By Dr. Charlie W. Starr
Have you ever wondered what Bilbo Baggins (from Tolkien’s The Hobbit) has in common with John McClane (Bruce Willis’s Die Hard character)? Neither did I, until last February. I was rereading The Hobbit in the same month the fifth Die Hard movie came out (worst film in the franchise, by the way) and noticed a potential moral dilemma in The Hobbit that connected me to the Willis movies in a roundabout way.
Heroes We Feel Guilty Liking
The Hobbit is such a charming children’s book that it’s easy to miss the fact that Bilbo is hired to be a burglar. Gandalf prizes Bilbo (who has never stolen a thing in his life) among the dwarves for his burgling skills and convinces the dwarves that success on their journey depends on the hobbit. As the story progresses, the development of Bilbo’s heroic courage is tied directly to his successes as a thief. The more successful he is at thieving, the more noble and heroic he becomes. Nevertheless, he is an immensely moral character, ultimately rejecting the temptation of greed, and when he burgles, it’s almost always without selfish desire (and even then he later pays back what he’s taken).
John McClane is not a thief. He’s a cop. But he’s a cop who bends the rules to the breaking point, cusses up a mean streak, and ruins his family life. But he’s very good at outwitting and defeating bad guys. There is in the history of literature and film a certain kind of hero we love, despite our better judgment. McClane (and Bilbo as burglar) represents this kind of character. Indiana Jones is another example for action films, but most examples are more comic.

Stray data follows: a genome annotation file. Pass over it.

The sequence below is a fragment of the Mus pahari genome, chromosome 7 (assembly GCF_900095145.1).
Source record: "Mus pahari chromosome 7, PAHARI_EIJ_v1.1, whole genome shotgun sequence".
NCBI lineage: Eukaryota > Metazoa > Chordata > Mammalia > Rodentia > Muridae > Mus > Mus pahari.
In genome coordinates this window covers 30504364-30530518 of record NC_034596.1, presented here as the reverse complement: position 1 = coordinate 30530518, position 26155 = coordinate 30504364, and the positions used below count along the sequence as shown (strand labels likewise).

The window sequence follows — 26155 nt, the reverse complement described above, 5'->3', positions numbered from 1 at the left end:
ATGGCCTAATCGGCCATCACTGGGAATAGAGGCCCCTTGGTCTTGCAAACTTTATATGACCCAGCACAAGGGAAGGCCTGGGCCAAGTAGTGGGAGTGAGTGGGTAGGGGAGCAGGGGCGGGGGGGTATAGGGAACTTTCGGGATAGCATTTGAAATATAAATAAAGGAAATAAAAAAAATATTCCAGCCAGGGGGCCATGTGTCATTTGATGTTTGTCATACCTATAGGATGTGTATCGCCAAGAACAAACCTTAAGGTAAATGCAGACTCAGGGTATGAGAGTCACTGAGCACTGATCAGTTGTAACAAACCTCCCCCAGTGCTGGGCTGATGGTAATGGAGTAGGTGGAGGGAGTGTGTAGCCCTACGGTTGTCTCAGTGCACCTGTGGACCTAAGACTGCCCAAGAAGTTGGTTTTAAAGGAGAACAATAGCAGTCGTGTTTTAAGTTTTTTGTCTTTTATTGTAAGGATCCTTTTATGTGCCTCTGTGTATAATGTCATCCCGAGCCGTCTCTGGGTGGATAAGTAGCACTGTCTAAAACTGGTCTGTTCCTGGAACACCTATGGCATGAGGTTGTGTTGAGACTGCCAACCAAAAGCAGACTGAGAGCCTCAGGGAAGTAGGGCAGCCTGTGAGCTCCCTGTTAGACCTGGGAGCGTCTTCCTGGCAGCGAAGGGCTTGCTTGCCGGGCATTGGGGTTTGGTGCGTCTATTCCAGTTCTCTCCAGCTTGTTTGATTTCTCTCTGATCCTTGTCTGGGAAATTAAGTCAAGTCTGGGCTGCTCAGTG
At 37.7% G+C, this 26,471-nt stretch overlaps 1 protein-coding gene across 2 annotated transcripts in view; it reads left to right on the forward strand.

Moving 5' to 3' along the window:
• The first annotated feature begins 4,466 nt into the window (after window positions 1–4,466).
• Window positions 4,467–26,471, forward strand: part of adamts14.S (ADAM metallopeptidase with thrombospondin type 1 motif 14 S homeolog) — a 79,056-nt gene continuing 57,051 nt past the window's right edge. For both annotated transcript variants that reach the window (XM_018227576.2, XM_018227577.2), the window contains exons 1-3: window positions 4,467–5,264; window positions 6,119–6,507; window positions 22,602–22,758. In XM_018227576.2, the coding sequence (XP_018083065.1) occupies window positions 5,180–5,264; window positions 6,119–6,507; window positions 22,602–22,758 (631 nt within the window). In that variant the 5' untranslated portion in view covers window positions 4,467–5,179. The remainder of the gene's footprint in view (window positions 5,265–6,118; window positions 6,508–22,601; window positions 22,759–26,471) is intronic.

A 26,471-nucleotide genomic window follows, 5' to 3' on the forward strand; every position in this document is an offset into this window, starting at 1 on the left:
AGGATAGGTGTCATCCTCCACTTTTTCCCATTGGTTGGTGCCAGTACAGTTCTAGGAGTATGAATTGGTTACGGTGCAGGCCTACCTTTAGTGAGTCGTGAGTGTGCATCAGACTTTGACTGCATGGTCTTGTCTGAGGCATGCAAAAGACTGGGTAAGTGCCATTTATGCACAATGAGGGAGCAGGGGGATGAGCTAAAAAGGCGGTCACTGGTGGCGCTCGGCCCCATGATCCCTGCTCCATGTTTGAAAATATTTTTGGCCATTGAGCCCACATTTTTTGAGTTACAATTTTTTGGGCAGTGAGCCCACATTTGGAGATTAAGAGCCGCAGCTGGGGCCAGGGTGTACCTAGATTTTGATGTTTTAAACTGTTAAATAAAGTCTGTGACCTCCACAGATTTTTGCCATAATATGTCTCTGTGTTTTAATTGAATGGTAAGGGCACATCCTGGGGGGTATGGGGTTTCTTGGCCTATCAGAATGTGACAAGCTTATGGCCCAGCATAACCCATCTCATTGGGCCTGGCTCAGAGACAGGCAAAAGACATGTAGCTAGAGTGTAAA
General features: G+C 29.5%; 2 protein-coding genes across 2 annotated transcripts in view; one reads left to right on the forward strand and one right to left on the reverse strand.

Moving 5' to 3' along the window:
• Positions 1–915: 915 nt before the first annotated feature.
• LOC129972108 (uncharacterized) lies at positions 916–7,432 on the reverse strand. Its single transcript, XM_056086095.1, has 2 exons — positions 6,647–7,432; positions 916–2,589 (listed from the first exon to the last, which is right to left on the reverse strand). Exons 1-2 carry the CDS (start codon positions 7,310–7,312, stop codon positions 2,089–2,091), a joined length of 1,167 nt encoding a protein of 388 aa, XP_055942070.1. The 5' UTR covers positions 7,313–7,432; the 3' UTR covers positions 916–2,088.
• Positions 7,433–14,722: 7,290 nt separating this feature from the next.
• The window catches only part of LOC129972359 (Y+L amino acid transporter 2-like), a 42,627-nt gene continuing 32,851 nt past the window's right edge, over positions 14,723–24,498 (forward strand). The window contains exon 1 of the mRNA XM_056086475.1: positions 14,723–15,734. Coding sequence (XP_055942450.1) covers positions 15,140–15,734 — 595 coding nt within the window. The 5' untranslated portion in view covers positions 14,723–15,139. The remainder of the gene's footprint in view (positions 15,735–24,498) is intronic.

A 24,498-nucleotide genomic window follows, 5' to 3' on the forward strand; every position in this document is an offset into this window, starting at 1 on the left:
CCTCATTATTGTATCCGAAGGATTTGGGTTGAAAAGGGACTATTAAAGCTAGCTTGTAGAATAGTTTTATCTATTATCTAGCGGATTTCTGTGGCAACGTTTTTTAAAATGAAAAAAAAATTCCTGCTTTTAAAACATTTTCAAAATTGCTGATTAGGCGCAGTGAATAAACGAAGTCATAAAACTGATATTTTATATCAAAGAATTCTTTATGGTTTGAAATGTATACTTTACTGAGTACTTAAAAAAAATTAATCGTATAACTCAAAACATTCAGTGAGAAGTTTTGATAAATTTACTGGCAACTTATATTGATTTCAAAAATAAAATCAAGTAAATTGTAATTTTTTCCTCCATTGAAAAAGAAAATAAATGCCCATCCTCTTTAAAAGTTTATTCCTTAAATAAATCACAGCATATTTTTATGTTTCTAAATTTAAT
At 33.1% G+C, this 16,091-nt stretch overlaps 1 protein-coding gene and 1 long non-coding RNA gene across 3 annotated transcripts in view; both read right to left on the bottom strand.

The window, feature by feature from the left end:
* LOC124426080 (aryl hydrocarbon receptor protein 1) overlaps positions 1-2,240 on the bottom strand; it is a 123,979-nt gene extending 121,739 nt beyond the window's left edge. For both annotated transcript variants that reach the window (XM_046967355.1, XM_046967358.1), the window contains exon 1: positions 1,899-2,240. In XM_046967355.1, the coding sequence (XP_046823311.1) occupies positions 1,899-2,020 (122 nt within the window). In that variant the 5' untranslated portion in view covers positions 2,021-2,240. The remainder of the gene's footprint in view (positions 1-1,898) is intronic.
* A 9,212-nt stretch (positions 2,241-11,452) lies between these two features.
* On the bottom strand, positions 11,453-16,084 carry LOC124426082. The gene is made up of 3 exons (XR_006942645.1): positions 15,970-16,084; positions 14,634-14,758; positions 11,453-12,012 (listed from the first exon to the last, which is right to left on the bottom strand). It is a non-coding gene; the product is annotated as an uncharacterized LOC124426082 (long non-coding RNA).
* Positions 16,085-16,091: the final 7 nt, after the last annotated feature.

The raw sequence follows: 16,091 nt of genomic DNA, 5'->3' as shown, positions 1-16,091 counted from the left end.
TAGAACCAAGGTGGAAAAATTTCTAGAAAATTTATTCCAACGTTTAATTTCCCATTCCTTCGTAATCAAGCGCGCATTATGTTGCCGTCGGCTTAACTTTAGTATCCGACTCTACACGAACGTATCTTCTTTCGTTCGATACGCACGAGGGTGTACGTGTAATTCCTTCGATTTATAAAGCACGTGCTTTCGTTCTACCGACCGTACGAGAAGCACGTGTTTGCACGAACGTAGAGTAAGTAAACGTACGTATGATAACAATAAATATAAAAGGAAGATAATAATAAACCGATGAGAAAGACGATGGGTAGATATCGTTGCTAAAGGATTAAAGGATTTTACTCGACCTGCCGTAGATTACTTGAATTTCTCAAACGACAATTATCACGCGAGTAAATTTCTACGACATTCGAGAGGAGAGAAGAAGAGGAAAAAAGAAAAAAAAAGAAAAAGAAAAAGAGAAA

Whether it’s Ferris Bueller, Axel Foley, Ace Ventura, or even Bugs Bunny, there is this comic “trickster” character we can’t help but admire for his cleverness. At the same time, however, we wouldn’t want any of these people (or rabbits) in our own homes for long. I would not want a son who lied to me in elaborate ways like Ferris Bueller. I wouldn’t invite Jim Carrey (as Ace Ventura or the Mask) to my dinner table for polite conversation. I fear he’d rip my house apart.
But such characters were valued even in ancient times. Odysseus may be the most famous of these comic rascals. His solution for getting past the monstrous six-headed Scylla, for example, is not to tell his crew about her, wait for her to grab six of his men, and then tell the others to row really fast! The gods (of Greek mythology) admired him for his craft—his ability to lie.
I used to think I should feel guilty for liking such characters. But it almost looks like God liked them too—at least there was one he seemed to favor. Why did God prefer Jacob to Esau? Jacob lied, cheated, and stole his way into prosperity. He lied directly to his father, Isaac, in order to steal his brother’s blessing (Genesis 27). Then when he ran away from home, he connived against and suffered the connivance of his uncle. Still he was blessed by God. His wealth and wives and children constantly increased. He was a comic rascal, and God loved him. Why?
It’s a mystery I haven’t quite solved. But I do seem to constantly notice such characters in story. We love them because of their cleverness, their wit, their ability to overcome obstacles. We may also love them because they seem to have God (the gods, or lots of dumb luck) on their sides. Whenever the little guy is able to win out over larger and malevolent forces, we are pleased by it. It’s not too far from the kind of thing that Jesus did in facing death, which he overcame by doing something no other hero would have thought to do: he died! That’s the comic genius we like in the rascal character, isn’t it?
I wonder if God’s preference for Jacob over Esau was that Jacob had imagination (Esau couldn’t see past his stomach). And however Jacob misused his imaginative skills early in his life, maybe God saw some potential there, an ability to imagine a life lived in faith. Dorothy Sayers defined faith as “imagination actualized by the will.” She meant that faith is choosing to see things the way God does—from his point of view. Sight like that requires imagination. Jacob had it in spades.
Dr. Charlie W. Starr teaches English, humanities, and film at Kentucky Christian University in Grayson, Kentucky.
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